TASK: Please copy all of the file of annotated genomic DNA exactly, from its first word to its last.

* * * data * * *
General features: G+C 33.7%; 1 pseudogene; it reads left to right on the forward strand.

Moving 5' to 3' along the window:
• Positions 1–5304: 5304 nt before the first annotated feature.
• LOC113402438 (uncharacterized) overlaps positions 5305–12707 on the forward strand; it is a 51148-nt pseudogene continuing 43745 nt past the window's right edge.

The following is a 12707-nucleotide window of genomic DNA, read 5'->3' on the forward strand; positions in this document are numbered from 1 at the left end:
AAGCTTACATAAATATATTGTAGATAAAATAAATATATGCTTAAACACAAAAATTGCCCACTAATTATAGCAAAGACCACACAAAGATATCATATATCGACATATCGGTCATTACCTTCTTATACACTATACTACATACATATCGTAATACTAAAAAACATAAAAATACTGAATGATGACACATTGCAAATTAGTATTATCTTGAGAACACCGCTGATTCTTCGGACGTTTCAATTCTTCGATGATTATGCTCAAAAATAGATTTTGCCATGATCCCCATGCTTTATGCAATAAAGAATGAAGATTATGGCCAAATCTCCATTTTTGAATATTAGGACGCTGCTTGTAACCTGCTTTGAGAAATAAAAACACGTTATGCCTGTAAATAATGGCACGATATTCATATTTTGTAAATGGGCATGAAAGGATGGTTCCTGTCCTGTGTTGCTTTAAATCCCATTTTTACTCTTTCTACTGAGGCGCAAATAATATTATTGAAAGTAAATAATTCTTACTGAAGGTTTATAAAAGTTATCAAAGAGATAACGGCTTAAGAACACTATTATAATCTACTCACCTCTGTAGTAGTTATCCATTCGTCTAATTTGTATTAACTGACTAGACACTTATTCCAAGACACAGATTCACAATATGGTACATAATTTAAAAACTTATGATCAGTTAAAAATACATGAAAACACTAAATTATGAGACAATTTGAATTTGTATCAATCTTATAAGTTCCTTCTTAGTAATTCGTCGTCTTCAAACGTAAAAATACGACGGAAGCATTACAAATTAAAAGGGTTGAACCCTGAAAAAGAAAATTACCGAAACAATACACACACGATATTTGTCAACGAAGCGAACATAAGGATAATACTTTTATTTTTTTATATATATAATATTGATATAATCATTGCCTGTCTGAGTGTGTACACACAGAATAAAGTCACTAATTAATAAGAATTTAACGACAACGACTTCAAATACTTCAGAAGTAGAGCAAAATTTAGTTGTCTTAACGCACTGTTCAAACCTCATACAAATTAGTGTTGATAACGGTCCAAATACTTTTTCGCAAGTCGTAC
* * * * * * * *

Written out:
General features: G+C 33.7%; 1 pseudogene; it reads left to right on the forward strand.

Moving 5' to 3' along the window:
• Positions 1–5304: 5304 nt before the first annotated feature.
• LOC113402438 (uncharacterized) overlaps positions 5305–12707 on the forward strand; it is a 51148-nt pseudogene continuing 43745 nt past the window's right edge.

The following is a 12707-nucleotide window of genomic DNA, read 5'->3' on the forward strand; positions in this document are numbered from 1 at the left end:
AAGCTTACATAAATATATTGTAGATAAAATAAATATATGCTTAAACACAAAAATTGCCCACTAATTATAGCAAAGACCACACAAAGATATCATATATCGACATATCGGTCATTACCTTCTTATACACTATACTACATACATATCGTAATACTAAAAAACATAAAAATACTGAATGATGACACATTGCAAATTAGTATTATCTTGAGAACACCGCTGATTCTTCGGACGTTTCAATTCTTCGATGATTATGCTCAAAAATAGATTTTGCCATGATCCCCATGCTTTATGCAATAAAGAATGAAGATTATGGCCAAATCTCCATTTTTGAATATTAGGACGCTGCTTGTAACCTGCTTTGAGAAATAAAAACACGTTATGCCTGTAAATAATGGCACGATATTCATATTTTGTAAATGGGCATGAAAGGATGGTTCCTGTCCTGTGTTGCTTTAAATCCCATTTTTACTCTTTCTACTGAGGCGCAAATAATATTATTGAAAGTAAATAATTCTTACTGAAGGTTTATAAAAGTTATCAAAGAGATAACGGCTTAAGAACACTATTATAATCTACTCACCTCTGTAGTAGTTATCCATTCGTCTAATTTGTATTAACTGACTAGACACTTATTCCAAGACACAGATTCACAATATGGTACATAATTTAAAAACTTATGATCAGTTAAAAATACATGAAAACACTAAATTATGAGACAATTTGAATTTGTATCAATCTTATAAGTTCCTTCTTAGTAATTCGTCGTCTTCAAACGTAAAAATACGACGGAAGCATTACAAATTAAAAGGGTTGAACCCTGAAAAAGAAAATTACCGAAACAATACACACACGATATTTGTCAACGAAGCGAACATAAGGATAATACTTTTATTTTTTTATATATATAATATTGATATAATCATTGCCTGTCTGAGTGTGTACACACAGAATAAAGTCACTAATTAATAAGAATTTAACGACAACGACTTCAAATACTTCAGAAGTAGAGCAAAATTTAGTTGTCTTAACGCACTGTTCAAACCTCATACAAATTAGTGTTGATAACGGTCCAAATACTTTTTCGCAAGTCGTAC